My advice is simple: face God now, today, everyday, while we still have a choice.  He loves us more than any of us will ever understand, but right now, while we yet live, is the only time we get to prep for our courtroom appearance, and it’s a hearing none of us will miss.

      Hugs come later.



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    Wed, Jul 22nd - 12:28PM


      We are all familiar with the well known K.I.S.S. Principle, aren’t we?  You know: “Keep It Simple, Stupid”?  It’s right up there with “Murphy’s Law”.

      I’ve often run across the daily “confessions” of men of God, and they range from a few paragraphs to several condensed pages.  These confessions are intended to bolster the individual believer in his or her faith by verbally proclaiming the Truth in their daily lives, and the participating believers are encouraged to read the confession out loud, every day – proclaiming God’s truth about their lives to the enemy. 

      Now, I’m not criticizing the authors or the content of these daily faith-building tools.  In fact, they are a good idea.  My only complaint is that they are usually too complicated to remember, and must be read.  Still nothing wrong, but you know how “routine” daily things become, and almost immediately. 

      So I’m proposing something much simpler; something we all can understand and remember easily.

      Accordingly, here’s my Confession – intended to be recited in prayer to the One who gave it:


      That’s it.  It meets the K.I.S.S. Principle as well as the test of Scriptural doctrine.  I don’t have to read it; it’s uncomplicated; covers all the bases, and can be recited all day in my head. 

      And since I don’t own it, please make it your own.  Today, it is my gift to you.







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    Wed, Jul 22nd - 10:46AM

    What Last Battle?

      At the recommendation of a relative, I recently read the book, The Final Quest, by Rick Joyner.  I realize there are way too many good books to read all of them, but I would highly recommend this one as a priority. 

      As I see it, the real value of this book is not to be found in the believability of the venue (visions and dreams), but in the raw insight into the Word of God that it presents.  This is meat that is, in my opinion, 100% lean. 

      The contextual setting of the book is “The Last Battle”, which raised a question with me – other than a vague, spiritual impression, exactly what is the Last Battle, and what does/will it look like when it occurs?  C. S. Lewis also wrote about the topic in his well known Narnia series, but from an earthly, day by day perspective, what will this battle look like to you and me?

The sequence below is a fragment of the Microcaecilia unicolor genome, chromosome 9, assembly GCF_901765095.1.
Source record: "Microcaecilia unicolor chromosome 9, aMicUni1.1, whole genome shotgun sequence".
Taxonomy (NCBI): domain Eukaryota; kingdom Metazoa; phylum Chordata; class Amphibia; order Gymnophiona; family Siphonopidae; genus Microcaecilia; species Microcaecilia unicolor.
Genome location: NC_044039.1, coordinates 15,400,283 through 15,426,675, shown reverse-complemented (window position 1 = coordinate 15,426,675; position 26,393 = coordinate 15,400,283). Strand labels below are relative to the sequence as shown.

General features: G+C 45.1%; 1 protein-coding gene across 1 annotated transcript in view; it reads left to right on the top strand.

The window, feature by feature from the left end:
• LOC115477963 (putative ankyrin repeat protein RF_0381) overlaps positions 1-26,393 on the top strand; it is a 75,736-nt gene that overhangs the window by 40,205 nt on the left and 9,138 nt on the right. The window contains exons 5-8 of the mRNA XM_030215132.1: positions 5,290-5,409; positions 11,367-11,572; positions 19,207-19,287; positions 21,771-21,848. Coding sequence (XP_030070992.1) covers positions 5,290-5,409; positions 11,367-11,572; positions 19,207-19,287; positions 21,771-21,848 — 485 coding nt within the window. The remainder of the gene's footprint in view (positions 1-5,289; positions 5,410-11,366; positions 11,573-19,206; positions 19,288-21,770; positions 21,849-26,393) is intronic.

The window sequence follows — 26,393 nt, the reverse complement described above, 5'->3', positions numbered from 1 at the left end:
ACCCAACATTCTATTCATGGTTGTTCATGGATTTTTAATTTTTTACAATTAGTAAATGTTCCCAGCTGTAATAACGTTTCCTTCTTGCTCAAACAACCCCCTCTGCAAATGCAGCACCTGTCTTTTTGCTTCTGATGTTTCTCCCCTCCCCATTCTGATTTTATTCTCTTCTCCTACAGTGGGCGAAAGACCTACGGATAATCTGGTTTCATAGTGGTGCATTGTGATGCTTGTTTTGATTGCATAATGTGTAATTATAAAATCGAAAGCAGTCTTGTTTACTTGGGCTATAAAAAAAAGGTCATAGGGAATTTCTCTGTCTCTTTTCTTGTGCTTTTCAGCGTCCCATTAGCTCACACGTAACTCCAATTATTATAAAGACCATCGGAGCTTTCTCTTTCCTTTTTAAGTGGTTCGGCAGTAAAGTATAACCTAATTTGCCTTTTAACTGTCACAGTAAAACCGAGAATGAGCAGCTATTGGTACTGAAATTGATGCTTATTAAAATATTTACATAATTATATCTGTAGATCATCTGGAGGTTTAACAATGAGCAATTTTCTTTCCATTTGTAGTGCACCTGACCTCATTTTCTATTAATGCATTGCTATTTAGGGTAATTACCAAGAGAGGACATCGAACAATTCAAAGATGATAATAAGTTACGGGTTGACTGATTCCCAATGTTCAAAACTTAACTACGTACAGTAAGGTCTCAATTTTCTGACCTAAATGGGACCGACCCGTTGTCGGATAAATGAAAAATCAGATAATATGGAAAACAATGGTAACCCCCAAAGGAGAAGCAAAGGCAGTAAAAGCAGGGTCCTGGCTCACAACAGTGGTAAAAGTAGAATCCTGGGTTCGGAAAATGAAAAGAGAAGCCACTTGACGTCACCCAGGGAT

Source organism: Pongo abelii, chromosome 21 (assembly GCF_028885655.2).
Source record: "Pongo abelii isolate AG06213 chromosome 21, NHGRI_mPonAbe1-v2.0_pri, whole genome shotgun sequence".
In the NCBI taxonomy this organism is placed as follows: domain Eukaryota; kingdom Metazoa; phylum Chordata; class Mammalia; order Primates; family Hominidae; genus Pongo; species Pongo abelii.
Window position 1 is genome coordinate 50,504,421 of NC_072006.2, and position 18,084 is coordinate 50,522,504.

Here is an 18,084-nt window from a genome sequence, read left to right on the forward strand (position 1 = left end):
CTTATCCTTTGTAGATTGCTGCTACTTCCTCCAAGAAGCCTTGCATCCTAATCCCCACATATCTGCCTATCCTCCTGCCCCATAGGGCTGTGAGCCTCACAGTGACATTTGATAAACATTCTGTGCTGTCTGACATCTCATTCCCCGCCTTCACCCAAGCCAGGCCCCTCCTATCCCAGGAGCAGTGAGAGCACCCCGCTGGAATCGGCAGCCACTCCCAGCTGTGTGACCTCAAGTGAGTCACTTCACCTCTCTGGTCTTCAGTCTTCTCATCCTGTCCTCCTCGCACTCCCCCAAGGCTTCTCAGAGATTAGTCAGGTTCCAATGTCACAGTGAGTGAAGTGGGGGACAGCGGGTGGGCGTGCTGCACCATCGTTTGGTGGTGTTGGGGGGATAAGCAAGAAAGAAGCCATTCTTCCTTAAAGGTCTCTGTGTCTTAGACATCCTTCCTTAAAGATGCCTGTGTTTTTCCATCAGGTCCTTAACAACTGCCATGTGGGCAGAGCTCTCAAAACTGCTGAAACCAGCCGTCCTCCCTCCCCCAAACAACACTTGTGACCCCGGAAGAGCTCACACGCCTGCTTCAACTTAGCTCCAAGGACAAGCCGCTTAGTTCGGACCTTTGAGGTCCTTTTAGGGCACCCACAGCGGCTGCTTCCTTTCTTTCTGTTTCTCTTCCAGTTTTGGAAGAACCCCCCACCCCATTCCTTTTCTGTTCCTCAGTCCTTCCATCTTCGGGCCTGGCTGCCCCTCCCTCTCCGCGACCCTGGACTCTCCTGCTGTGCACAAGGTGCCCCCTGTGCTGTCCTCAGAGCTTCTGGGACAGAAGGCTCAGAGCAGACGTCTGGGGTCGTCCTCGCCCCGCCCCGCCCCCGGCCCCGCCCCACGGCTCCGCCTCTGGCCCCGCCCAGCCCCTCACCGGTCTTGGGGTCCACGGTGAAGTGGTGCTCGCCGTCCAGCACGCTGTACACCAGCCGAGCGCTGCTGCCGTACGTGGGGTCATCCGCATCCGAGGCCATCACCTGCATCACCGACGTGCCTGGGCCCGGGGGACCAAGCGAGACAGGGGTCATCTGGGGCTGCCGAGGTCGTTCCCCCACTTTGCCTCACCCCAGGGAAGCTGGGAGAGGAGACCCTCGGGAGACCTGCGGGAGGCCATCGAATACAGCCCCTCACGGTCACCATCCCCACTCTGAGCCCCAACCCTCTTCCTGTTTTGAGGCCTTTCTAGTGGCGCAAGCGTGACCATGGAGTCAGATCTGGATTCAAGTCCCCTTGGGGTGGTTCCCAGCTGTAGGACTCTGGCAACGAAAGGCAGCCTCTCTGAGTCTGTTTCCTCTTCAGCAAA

I would suggest that The Last Battle is not only upon us, but in full swing right now.  And, as most Christians will recognize, the battle is for the hearts of men before the actual, physical return of the Lord Jesus Christ.

      Secular and Christian alike will find common understanding, in any coffee shop in America, that the polarization of darkness and light is quite evident in the world we live in.  Pick a total stranger and ask, “Does it seem to you that the quantity and pace of evil in the world is exponentially increasing?”, and the answer will almost always be, “Yes.” 

      Any casual glance at what passes for “news” attests that the gloves have come off, and the combatants have ceased to shadow-box.  You and I are watching the Last Battle right now, fought out on many fronts and without mercy.  As the wounded and dying pile up, I believe we, as Christians, are being given a stern message from the Holy Spirit – “Stop ‘watching’ and get involved, while you still can!”  The Commander in Chief doesn’t need any more ‘watchers’.

      I mentioned many fronts, and this would include the areas of government, education, abortion, religion, and more.  Often, Christians are caught up in confusion over the fronts because they are presented as separate, complicated issues that may, or may not appear to be inter-related.  I propose this with emphasis: they are all related, and they are not complicated. 

      Reduced to their common denominators, any of these issues are only mini-battles of The Last Battle; simply Good versus Evil, or more commonly, the response of a few good to the onslaught of the evil invasion which is aggressively, and apparently successfully, over-running our world today.

      To Christians, who are being pushed out of the comfort zones of the rear areas and into the front lines, I would say this: trust your Commander to place you where you are most needed on the field.  If it is within the raging battle over government, or any other position – abandon yourself to Him and to the fight, for the fight is His.

      I would also give a stern warning: the only thing Christians can do wrong is to do nothing, and they will face a most severe Judge. 

      There absolutely is no such thing as “Welfare Christianity” or “Workman’s Comp” in this battle.  It is strictly a Family affair, and if you are indeed in the Family – the Last Battle has come to you, and if you don’t fight, God have mercy on you – the Enemy won’t.